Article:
The nonslip coating that makes bathroom rugs and mats safe also means they need special care when it comes time to wash them.
Stepping out of a warm shower or bath onto a cold, slick tile floor is neither fun nor safe. That’s why most bathrooms benefit from using one or more small rugs or mats. Depending on the size of your bathroom, you may have rugs in front of your sink, too, and some people even use mats near the toilet.
How To Wash Bathroom Rugs
Wherever yours are located, bathroom rugs see a lot of foot traffic and other messes, so it’s not surprising they collect bacteria and can develop mold or mildew. Washing them routinely is part of keeping your bathroom clean, and it’s not hard to do.
Step 1. Look at the Label and Backing
Most bathroom rugs are machine-washable, but it’s a good idea to see if yours has special care instructions such as heat-free drying. Some bath rugs and mats have a rubber or plastic nonslip backing. If yours does, be sure to check it before washing. If it’s cracked or flaking, it’s time for a replacement. Washing a mat with a damaged backing will leave fragments in your machine.
Step 2. Shake Outdoors
To protect your washing machine, shake your bath rugs outdoors before laundering them. If you can’t shake them outside, leave them on the floor and stand on either end while you vacuum them with the brush attachment. This step will dislodge loose hair, loose dirt, and debris, so your bathmats will get cleaner without clogging your washer.
Step 3. Double Up
Depending on the size of your bath rugs, you should be able to wash two at a time to balance the load. Never wash bath mats with other items like bath towels or sheets — the friction can damage the rugs’ backing and leave lint that will ruin their appearance.
Step 4. Choose a Cold Wash Cycle
Wash bathroom rugs and mats in cold water unless the care label says otherwise. Hot water will shrink the fibers in chenille or woven cotton bath rugs and can damage the glue used on other rugs with nonstick backings.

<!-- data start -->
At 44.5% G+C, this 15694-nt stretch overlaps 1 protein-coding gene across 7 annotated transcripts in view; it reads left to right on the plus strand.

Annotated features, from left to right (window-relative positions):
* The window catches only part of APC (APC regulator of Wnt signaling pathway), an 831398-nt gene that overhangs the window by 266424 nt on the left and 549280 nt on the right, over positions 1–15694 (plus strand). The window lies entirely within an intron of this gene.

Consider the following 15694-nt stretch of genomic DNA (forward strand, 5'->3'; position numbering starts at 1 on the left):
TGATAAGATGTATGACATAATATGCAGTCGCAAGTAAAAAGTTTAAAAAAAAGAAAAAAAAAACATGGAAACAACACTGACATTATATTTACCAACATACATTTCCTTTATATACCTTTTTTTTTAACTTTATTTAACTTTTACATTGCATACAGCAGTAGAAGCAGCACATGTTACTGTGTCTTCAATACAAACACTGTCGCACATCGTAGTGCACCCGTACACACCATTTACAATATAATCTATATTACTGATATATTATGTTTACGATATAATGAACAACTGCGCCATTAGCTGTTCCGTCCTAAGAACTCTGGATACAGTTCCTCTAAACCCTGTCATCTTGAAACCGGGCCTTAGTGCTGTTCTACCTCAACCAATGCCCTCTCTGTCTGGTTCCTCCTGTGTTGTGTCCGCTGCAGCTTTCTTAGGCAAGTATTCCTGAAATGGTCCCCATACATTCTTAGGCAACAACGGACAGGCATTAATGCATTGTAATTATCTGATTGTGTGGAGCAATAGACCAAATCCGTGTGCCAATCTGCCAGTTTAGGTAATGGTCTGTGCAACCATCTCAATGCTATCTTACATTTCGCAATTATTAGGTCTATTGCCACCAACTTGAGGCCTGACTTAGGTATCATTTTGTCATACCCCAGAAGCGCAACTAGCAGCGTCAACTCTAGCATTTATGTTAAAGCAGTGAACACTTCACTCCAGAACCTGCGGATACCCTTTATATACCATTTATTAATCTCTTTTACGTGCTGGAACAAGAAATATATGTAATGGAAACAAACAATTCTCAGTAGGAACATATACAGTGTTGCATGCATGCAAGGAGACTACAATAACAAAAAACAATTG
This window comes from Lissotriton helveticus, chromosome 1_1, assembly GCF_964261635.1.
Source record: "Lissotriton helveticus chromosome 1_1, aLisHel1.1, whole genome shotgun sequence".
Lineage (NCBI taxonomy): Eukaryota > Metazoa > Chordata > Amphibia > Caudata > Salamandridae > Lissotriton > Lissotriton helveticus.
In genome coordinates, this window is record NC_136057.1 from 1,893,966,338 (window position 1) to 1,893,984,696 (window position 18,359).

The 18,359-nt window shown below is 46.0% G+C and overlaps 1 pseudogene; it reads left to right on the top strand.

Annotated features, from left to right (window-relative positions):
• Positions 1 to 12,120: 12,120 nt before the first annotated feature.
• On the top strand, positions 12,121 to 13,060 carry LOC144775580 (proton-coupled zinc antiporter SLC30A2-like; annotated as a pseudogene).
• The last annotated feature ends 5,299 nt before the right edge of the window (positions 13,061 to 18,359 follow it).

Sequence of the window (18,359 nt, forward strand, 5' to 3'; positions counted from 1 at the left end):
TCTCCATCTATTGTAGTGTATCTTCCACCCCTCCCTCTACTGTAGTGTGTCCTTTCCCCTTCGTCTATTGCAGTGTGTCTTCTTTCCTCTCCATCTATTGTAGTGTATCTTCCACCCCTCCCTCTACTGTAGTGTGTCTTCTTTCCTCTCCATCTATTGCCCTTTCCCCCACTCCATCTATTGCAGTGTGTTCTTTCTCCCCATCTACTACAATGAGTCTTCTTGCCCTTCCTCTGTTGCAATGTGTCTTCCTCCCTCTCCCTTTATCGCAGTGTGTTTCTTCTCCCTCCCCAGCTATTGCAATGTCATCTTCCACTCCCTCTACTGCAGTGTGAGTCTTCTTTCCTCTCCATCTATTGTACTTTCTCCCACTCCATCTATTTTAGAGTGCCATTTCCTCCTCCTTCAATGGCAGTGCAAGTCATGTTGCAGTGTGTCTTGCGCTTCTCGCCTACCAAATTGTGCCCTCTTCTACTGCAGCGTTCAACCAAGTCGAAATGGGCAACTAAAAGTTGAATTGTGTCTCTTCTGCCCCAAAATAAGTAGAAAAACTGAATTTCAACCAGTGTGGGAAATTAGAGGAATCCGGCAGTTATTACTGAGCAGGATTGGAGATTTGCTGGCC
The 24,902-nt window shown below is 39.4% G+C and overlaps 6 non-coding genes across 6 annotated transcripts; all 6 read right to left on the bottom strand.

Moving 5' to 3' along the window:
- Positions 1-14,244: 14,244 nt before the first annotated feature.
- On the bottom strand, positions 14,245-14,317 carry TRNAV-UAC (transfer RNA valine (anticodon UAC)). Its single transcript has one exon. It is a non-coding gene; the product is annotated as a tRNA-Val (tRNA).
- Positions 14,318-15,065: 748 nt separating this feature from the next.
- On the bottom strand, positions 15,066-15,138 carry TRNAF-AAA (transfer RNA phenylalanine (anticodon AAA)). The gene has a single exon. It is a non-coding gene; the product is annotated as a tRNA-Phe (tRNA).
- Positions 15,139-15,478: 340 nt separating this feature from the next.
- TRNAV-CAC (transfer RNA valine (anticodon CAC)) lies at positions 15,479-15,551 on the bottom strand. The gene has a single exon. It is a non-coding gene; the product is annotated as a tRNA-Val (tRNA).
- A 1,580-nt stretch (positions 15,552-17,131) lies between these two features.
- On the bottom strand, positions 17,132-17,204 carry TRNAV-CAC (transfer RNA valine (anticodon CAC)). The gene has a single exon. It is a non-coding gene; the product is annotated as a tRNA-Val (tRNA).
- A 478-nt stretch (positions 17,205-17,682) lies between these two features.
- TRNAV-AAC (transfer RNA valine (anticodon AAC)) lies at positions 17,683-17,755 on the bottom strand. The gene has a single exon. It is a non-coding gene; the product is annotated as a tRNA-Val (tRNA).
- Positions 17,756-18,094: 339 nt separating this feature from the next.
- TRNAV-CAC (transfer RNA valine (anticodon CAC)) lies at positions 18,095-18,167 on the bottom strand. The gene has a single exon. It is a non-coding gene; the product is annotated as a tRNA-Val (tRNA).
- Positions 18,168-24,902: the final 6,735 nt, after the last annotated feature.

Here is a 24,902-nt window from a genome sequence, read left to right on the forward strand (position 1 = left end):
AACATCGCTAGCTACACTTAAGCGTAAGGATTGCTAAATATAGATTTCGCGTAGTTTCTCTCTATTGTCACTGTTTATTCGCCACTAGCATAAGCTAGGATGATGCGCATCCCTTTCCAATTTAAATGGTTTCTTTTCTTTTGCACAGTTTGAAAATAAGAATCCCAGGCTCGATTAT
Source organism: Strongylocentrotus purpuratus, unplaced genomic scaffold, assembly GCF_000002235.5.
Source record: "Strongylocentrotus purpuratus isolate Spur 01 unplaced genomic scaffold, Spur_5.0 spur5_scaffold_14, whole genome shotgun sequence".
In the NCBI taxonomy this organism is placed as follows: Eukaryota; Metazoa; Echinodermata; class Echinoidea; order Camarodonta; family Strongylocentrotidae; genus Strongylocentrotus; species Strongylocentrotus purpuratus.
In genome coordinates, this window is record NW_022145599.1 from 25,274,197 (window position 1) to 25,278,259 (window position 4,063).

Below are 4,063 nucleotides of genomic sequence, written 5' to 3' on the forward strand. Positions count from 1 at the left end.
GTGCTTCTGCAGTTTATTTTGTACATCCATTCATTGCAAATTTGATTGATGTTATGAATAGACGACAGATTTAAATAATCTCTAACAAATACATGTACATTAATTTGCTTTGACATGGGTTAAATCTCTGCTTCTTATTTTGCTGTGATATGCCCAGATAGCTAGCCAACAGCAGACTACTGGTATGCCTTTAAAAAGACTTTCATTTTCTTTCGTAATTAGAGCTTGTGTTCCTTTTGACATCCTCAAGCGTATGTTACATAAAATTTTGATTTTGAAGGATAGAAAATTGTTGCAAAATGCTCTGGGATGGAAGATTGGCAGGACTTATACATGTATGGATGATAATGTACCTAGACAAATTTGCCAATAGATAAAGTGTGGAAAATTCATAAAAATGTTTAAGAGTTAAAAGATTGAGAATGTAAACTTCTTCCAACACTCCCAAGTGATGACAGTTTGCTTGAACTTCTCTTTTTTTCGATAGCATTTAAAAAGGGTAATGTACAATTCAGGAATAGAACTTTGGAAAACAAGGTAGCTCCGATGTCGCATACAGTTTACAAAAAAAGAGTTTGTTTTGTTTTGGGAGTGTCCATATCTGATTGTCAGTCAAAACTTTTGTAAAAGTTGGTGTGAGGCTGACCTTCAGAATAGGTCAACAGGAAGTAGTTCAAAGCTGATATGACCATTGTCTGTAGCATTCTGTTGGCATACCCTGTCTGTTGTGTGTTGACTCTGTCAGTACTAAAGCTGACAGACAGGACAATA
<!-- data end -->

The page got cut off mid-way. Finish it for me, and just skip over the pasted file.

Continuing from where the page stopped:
Step 5. Use Mild Products
Pretreat stains if necessary with your usual laundry stain remover and a sponge or cloth, then wash them using a mild laundry detergent. Liquid chlorine bleach and white vinegar will both damage nonslip backings. To remove germs and kill mold or mildew spores, add 1/2 cup of oxygenated bleach or borax. Do not use fabric softener when laundering bath mats since the surfactants can trap bacteria and the fungus that causes athlete’s foot.
Step 6. Proper Drying
It’s best to line-dry bathroom rugs to preserve their rubber backing and adhesives. Line drying in sunlight helps sanitize them, too. When air-drying is impossible, use your dryer‘s lowest heat setting and tumble dry them just enough to remove most moisture but not until they’re completely dry — around 20 minutes. Then hang them on a drying rack or over the back of a chair until they’re fully dry.
Bath rugs that get wet frequently, like those placed in front of a shower or tub, can quickly develop mold and odors. Make a habit of picking these rugs up after bathing and hanging them on the side of the bathtub or over a towel rack so they have a chance to dry out.
How Often Do You Need to Wash Bathroom Rugs?
Bath and shower mats that see daily use should be washed weekly to control mold and mildew and prevent the spread of athlete’s foot. Rugs in front of sinks may not require frequent washing, especially in seldom-used guest bathrooms. With mats that don’t get damp on a routine basis, laundering once or twice a month is fine.